Giulio Andreotti is a funny guy. Sure, the former Italian Prime Minister (and current Senator for Life) has an established reputation in his home country as murderous, emotionless, power-hungry devil, but trust me. The man often nicknamed “the Diva” (in addition to “Beezlebub,” “the Hunchback” and “The Black Pope” is, at least in Paolo Sorrentino’s partial biopic Il Divo, a deeply humorous individual.
Andreotti (embodied magnificently here by Toni Servillo) is basically the smartest guy in the room. He says little, but what he does say is usually insightful (“Power is a disease one has no desire to be cured of.”) and often scathingly witty (“I recognize my limits, but when I look around I realize I am not living exactly in a world of giants.”). The film follows the politician’s life from the start of his last stint as Prime Minister in 1991 through his trial, several years later, for conspiring with the Mafia. And while much of the film’s plot will be difficult to understand for an audience unfamiliar with 20th century Italian politics, it doesn’t really matter. Andreotti, and the characters who surround him, are fascinating enough to keep even a viewer who has never been closer to Italy than a Pizza Hut Express sucked in right through to the closing credits.
In many ways, Il Divo is a classic mobster epic, except its about politicians (although it still has its fair share of mobsters), and will probably go down as The Godfather of movies about the powerful governments that in so many ways often resemble their underworld counterparts. But this film is more Scorcese than Coppola, dominated by a hip, rocking soundtrack and the extensive use of dark humor. Death is a fact of life , as murder was apparently as much a part of politics in the Rome of the ‘80s and ‘90s as it was in the Rome of the 180s and the 190s C.E., though the fatal ambushes here go down more like the hits in a Tarantino movie than the quiet killings of The Godfather or the brutal beatdowns of Goodfellas.
Speaking of murders, one extremely effective aspect of this film is the siege-like mentality that seems to haunt Andreotti and his fellow powerful men. They spend most of their time in palaces and offices which are locked up and guarded from the outside world. When one of them ventures out into the streets or the countryside without a heavily-armed escort, death seems to be the inevitable outcome. As a result, it’s easy to see how someone as intelligent as Andreotti can become as coldly ruthless as Michael Corleone, thanks to the never-ending paranoia that such siege-like conditions have induced.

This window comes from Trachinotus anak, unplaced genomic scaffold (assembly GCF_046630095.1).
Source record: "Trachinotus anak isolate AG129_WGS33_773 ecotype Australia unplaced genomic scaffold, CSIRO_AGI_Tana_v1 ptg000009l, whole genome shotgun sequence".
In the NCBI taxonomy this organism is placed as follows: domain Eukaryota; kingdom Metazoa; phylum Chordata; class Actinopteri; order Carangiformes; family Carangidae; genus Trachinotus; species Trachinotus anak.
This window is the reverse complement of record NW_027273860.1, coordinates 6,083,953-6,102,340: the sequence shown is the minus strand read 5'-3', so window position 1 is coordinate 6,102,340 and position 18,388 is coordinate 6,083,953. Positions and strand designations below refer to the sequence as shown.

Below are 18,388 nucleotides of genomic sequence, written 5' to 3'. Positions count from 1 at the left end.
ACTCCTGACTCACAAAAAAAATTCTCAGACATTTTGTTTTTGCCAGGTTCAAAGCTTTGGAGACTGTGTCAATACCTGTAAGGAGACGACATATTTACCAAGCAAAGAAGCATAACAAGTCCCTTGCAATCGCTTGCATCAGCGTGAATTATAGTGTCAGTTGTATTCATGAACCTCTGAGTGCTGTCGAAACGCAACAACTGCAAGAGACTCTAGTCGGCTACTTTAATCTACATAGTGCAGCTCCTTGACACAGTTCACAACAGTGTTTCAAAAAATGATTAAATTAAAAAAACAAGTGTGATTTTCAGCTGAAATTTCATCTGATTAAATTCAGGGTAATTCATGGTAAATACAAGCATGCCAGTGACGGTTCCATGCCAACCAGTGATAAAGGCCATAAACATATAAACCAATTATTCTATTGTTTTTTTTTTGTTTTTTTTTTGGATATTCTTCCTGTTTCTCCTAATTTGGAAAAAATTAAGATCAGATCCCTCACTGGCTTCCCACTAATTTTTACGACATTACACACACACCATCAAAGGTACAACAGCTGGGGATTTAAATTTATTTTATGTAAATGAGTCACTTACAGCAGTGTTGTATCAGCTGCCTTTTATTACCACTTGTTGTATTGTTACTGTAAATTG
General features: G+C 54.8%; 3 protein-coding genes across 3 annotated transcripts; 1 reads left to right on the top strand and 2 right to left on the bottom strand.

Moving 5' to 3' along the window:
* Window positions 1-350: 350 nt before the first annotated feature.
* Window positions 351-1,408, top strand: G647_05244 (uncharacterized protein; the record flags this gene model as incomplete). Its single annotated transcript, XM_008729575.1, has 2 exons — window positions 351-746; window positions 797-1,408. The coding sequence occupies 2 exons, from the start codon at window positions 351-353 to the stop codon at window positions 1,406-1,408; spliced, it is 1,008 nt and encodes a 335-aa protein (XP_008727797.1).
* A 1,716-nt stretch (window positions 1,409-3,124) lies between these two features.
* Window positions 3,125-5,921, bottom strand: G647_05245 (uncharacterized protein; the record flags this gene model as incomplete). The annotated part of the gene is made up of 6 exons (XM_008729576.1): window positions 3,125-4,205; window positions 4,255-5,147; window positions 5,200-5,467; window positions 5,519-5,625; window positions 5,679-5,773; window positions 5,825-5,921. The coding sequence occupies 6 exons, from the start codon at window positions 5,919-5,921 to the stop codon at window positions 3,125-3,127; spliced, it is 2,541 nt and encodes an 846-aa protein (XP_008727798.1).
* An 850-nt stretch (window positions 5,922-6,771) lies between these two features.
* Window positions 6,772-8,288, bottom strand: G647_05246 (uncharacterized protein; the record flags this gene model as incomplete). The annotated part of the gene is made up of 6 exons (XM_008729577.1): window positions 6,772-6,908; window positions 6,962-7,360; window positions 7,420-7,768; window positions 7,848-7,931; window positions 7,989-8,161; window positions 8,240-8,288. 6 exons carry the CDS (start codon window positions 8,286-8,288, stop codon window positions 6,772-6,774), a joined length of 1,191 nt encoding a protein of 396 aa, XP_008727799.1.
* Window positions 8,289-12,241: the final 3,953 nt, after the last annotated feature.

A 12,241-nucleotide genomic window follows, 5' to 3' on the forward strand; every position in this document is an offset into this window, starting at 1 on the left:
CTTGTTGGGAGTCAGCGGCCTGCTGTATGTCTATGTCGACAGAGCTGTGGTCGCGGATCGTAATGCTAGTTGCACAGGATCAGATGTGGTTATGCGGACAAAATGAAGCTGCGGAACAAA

Another movie Il Divo bears more than a passing resemblance to is Oliver Stone’s W. Both films insert real-world quotes into imagined conversations (half of Andreotti’s dialogue in the film can be found on the real Andreotti’s Wikipedia page), and both surround their protagonists with advisers and enemies who are at once laughable and yet terrifying. Sorrentino also takes similar risks as Stone when he chooses to insert some incredibly surreal moments into a movie based largely on real events.
One scene where Andreotti sits expressionless while his cabinet members and nubile young women dance frenetically around him, would seem realistic if the dancers movements were accompanied by the upbeat pop music they are obviously listening to. But instead, the scene is sound-tracked by a thrumming, tension-inducing set of percussion instruments, the rhythmic, machine-like clatter wildly out of step with the joyous movements of the party-goers. What the rabble is moving to doesn’t mean anything, Sorrentino seems to be telling his audience, it’s what’s going on inside Andreotti’s mind that really matters.
But surprisingly novel uses of tired, old “marching to the beat of his own drum” metaphors aside, Andreotti is a character we never fully get to know. Not because Sorrentino fails to explain him, but because there is no one, especially not Andreotti himself, who is reliable enough of a narrator to get to his true motives. There may be a pattern in the way Andreotti speaks to others and treats women, but there can never be any trust placed in his assurances, or even his confessions.
This is highlighted especially well towards the film’s end when Andreotti, who is known for his strong ties to the Vatican, visits his priest during his trial for collusion with the Mafia. Throughout the film, we have seen him make admissions to things in the confession booth that he has denied elsewhere, but when it comes to the accusations of his connections with the mob, he tells his priest that it is all a pack of lies.
Keep in mind, the audience has already seen Andreotti kiss the Boss of Bosses on the cheek right there on the screen. So who is to be believed? Is Andreotti incapable of accepting certain facts about himself, no matter how self-aware he may generally be? Or are the details surrounding his political career to murky to ever be seen clearly, meaning Sorrentino is forced to show conflicting images without the missing links that explain them, in order to tell as much of the story as can possibly be told? It’s not a question with an easy answer.
All in all, Il Divo is two of the best things a movie can be: it is fun, and it is challenging. It rolls along at a steady pace, doling out rocking jams and psychological mysteries with equal gusto. The DVD edition comes with a few deleted scenes, but the most interesting bonus features are its “Making of” documentary and an interview with the director. In both, the filmmaker reveals the clarity of his original vision for this project, and many who see the final product will agree that his unique and arresting take on one of Italy’s most enduring figures has been executed flawlessly.